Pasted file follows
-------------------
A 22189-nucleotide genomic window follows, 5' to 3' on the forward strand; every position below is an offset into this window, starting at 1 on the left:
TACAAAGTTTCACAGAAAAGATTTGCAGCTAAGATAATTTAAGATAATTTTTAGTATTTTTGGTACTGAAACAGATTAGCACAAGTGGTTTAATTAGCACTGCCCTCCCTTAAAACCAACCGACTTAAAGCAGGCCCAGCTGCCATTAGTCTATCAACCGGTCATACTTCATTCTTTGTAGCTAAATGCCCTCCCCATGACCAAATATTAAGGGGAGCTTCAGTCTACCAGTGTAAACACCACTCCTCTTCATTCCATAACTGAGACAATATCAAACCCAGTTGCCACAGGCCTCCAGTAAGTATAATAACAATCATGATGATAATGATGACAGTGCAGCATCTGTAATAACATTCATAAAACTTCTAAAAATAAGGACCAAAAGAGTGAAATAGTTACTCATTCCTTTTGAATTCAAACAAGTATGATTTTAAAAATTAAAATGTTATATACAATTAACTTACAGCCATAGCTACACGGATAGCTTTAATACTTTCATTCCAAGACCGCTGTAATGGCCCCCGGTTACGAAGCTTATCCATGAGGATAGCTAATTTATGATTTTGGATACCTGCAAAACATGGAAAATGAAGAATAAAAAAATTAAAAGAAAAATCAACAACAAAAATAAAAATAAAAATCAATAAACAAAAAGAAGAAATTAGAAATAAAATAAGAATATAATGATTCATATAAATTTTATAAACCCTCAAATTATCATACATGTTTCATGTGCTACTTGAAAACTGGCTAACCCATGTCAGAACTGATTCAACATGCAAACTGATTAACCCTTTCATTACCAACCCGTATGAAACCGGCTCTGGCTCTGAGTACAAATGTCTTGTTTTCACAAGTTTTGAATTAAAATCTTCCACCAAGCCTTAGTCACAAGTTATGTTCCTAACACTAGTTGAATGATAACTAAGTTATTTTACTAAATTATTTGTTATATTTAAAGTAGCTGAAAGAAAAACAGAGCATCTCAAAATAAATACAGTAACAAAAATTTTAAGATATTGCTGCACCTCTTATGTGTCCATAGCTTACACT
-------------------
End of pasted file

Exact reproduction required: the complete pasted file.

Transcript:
A 22189-nucleotide genomic window follows, 5' to 3' on the forward strand; every position below is an offset into this window, starting at 1 on the left:
TACAAAGTTTCACAGAAAAGATTTGCAGCTAAGATAATTTAAGATAATTTTTAGTATTTTTGGTACTGAAACAGATTAGCACAAGTGGTTTAATTAGCACTGCCCTCCCTTAAAACCAACCGACTTAAAGCAGGCCCAGCTGCCATTAGTCTATCAACCGGTCATACTTCATTCTTTGTAGCTAAATGCCCTCCCCATGACCAAATATTAAGGGGAGCTTCAGTCTACCAGTGTAAACACCACTCCTCTTCATTCCATAACTGAGACAATATCAAACCCAGTTGCCACAGGCCTCCAGTAAGTATAATAACAATCATGATGATAATGATGACAGTGCAGCATCTGTAATAACATTCATAAAACTTCTAAAAATAAGGACCAAAAGAGTGAAATAGTTACTCATTCCTTTTGAATTCAAACAAGTATGATTTTAAAAATTAAAATGTTATATACAATTAACTTACAGCCATAGCTACACGGATAGCTTTAATACTTTCATTCCAAGACCGCTGTAATGGCCCCCGGTTACGAAGCTTATCCATGAGGATAGCTAATTTATGATTTTGGATACCTGCAAAACATGGAAAATGAAGAATAAAAAAATTAAAAGAAAAATCAACAACAAAAATAAAAATAAAAATCAATAAACAAAAAGAAGAAATTAGAAATAAAATAAGAATATAATGATTCATATAAATTTTATAAACCCTCAAATTATCATACATGTTTCATGTGCTACTTGAAAACTGGCTAACCCATGTCAGAACTGATTCAACATGCAAACTGATTAACCCTTTCATTACCAACCCGTATGAAACCGGCTCTGGCTCTGAGTACAAATGTCTTGTTTTCACAAGTTTTGAATTAAAATCTTCCACCAAGCCTTAGTCACAAGTTATGTTCCTAACACTAGTTGAATGATAACTAAGTTATTTTACTAAATTATTTGTTATATTTAAAGTAGCTGAAAGAAAAACAGAGCATCTCAAAATAAATACAGTAACAAAAATTTTAAGATATTGCTGCACCTCTTATGTGTCCATAGCTTACACT